Background: The Canadian Cardiovascular Society (CCS) grading of angina pectoris was described in the medical literature in 1976.
Objectives: To describe the origin of this grading, its worldwide acceptance, critiques, perceived limitations and alternative systems.
Methods: The present author, who chaired the CCS ad hoc committee that developed this grading system in 1972, used documentation based on personal correspondence, and information from medline and international citation indexes searches.
Results: The CCS committee's mandate was to standardize the definition of terms used in reporting studies of coronary artery disease and coronary artery bypass graft surgery. The committee defined a four-level system modelled on the New York Heart Association functional classification of patients with diseases of the heart, and the American Medical Association classes of organic heart diseases. Threshold activities that produced angina were detailed to assess reliably the severity of exertional angina by independent observers, and changes over time. The grading system has been cited over 650 times in the literature since its official publication in 1976. Although this grading system was found to be generally relevant and practical, several imperfections and potential limitations were reported, the most pertinent being the criterion "anginal syndrome may be present at rest" included in grade IV, which was found to be inappropriate and confusing. The prognostic significance of the grading system, despite the finding that this was not its primary goal, was also thought to be inadequate.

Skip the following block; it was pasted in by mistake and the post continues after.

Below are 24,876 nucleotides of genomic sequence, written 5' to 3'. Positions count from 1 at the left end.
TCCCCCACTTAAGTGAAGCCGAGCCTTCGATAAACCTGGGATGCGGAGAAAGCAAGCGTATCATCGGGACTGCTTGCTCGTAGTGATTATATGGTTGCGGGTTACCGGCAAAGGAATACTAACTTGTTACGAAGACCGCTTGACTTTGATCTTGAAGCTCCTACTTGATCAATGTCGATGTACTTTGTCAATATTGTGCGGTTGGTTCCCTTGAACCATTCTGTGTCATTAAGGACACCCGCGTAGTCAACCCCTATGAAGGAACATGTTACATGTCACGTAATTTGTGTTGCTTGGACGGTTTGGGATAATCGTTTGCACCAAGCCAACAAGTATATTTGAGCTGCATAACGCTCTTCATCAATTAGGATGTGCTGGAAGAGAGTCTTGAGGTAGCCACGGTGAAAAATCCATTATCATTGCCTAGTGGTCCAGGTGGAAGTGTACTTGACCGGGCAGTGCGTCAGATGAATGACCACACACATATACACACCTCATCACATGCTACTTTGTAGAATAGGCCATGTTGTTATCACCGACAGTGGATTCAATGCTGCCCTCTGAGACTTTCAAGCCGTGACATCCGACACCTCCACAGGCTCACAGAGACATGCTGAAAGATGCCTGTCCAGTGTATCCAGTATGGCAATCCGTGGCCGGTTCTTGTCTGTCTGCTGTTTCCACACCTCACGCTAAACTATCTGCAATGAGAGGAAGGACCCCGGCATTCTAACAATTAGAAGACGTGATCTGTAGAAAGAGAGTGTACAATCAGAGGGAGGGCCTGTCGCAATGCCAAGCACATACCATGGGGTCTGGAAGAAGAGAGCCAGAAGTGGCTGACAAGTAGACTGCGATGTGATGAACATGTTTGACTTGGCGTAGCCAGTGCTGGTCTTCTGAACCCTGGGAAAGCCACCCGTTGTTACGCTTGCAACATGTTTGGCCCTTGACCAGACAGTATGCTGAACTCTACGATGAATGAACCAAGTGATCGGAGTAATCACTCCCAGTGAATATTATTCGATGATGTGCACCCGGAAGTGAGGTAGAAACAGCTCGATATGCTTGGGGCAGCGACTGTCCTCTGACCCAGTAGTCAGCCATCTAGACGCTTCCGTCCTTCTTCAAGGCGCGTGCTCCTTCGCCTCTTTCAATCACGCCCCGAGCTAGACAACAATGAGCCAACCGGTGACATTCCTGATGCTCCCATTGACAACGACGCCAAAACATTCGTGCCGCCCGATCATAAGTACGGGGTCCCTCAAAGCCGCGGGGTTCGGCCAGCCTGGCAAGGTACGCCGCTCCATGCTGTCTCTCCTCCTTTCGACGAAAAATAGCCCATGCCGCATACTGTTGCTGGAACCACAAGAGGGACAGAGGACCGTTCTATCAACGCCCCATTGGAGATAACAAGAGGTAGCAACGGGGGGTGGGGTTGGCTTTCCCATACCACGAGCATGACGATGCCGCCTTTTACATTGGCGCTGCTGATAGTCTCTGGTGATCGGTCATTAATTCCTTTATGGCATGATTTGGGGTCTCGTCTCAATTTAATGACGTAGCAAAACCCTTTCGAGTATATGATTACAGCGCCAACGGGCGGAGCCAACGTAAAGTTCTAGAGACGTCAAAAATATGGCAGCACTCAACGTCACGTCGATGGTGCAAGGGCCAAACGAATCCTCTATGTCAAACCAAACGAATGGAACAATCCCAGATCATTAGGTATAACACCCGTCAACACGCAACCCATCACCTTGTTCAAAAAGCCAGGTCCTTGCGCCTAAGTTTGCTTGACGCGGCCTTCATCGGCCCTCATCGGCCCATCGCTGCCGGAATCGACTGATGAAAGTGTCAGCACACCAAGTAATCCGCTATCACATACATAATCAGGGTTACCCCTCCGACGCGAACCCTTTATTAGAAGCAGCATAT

Conclusion: Although this grading system of the severity of effort angina has been accepted throughout the world over the past 30 years, a revision is desirable considering its potential imperfections and inconsistencies with present day management of ischemic heart disease.